RSV Antibody Prevents Severe Infections: Microbial Minutes

Aug. 7, 2023

The U.S. Food and Drug Administration (FDA) approved a new monoclonal antibody that prevents severe respiratory syncytial virus (RSV) infections in infants. But how—and how well—does it work?

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Infections caused by respiratory syncytial virus (RSV) are the most common cause of lower respiratory tract infections (LRTI) in infants, leading to thousands of hospitalizations every year. The U.S. Food and Drug Administration (FDA) approved a new drug—a monocolonal antibody called nirsevimab—for preventing RSV LRTI in infants. But how effective is it? When will the drug become available for clinical use? What other tools are being developed to prevent severe infections as the next RSV season looms large? Key take-aways and resources used in this Microbial Minutes are listed below.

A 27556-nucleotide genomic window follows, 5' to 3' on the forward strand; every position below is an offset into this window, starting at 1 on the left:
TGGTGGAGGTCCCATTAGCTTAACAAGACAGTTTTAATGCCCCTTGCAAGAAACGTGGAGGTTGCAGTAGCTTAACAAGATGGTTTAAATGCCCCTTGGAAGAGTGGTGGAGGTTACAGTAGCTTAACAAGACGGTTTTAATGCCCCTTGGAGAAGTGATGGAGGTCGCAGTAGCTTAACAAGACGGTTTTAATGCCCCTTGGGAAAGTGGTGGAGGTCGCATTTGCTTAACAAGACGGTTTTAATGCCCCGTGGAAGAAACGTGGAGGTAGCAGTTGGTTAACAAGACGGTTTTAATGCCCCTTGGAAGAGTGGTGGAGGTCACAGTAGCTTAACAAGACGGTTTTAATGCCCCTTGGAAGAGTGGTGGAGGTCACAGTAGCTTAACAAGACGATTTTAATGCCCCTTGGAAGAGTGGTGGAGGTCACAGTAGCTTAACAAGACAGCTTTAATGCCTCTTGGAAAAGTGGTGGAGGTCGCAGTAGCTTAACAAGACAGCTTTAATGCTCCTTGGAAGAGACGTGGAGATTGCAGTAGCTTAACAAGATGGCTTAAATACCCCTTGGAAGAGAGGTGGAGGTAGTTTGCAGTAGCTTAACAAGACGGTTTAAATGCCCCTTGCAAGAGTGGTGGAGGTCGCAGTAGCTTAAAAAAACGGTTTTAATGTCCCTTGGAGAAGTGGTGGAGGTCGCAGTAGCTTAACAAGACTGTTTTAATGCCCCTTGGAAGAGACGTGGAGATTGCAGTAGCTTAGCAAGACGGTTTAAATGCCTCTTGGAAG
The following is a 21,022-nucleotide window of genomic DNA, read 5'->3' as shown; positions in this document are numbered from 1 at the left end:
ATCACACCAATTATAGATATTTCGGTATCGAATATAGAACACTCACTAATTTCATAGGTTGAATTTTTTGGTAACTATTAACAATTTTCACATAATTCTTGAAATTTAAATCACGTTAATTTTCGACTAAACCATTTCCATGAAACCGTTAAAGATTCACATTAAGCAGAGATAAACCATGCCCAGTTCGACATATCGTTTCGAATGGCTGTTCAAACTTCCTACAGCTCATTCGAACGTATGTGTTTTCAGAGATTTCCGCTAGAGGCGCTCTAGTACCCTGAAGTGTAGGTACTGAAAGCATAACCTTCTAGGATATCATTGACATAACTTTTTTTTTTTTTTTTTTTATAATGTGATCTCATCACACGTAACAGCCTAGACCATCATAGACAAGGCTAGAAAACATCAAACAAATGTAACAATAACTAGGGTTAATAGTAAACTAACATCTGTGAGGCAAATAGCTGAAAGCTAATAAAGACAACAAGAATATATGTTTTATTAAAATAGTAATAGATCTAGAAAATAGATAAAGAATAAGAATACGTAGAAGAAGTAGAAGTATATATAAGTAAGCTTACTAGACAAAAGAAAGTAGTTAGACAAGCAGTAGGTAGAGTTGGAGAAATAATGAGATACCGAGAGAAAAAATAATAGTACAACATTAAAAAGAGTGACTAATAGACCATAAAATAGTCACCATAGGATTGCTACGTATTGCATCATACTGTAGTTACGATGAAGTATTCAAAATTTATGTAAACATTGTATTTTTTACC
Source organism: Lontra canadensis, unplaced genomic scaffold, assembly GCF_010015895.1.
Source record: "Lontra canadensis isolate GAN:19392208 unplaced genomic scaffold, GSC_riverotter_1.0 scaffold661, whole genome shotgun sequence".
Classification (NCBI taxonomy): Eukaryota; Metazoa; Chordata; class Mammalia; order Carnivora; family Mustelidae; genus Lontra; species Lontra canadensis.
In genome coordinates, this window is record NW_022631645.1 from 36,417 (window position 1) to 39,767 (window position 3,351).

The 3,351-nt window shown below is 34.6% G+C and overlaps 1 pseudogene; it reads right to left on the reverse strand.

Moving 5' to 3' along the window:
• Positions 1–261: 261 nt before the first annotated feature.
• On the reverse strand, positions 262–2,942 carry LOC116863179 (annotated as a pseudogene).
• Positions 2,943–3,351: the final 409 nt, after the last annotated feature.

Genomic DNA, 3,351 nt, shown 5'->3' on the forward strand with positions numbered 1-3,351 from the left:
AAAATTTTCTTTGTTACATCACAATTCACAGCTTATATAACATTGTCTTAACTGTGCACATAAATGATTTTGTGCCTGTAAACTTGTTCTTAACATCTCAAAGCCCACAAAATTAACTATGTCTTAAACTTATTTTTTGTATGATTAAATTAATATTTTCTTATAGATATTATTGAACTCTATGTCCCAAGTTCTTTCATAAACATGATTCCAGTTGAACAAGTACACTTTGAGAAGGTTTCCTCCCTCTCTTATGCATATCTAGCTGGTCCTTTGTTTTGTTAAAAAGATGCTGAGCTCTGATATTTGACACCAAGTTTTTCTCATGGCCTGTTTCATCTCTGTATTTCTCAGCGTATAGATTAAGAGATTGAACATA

Key Take-Aways

  • The U.S. FDA approved a new monoclonal antibody—nirsevimab—for preventing RSV LRTI in infants.
  • While there is already an antibody (paliviziumab) used to protect high-risk infants from RSV LRTI, it prevents hospitalization ~50% of the time & must be administered monthly.
  • Nirsevimab is approved for use in a broader range of infants, lowers risk of RSV LRTI requiring medical attention by ~70% and provides protection throughout the RSV season. Only 1 injection is required.
  •  Additional preventive tools (e.g., maternal RSV vaccines) may also be available soon. 


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Author: Madeline Barron, Ph.D.

Madeline Barron, Ph.D.
Madeline Barron, Ph.D. is the Science Communications Specialist at ASM. She obtained her Ph.D. from the University of Michigan in the Department of Microbiology and Immunology.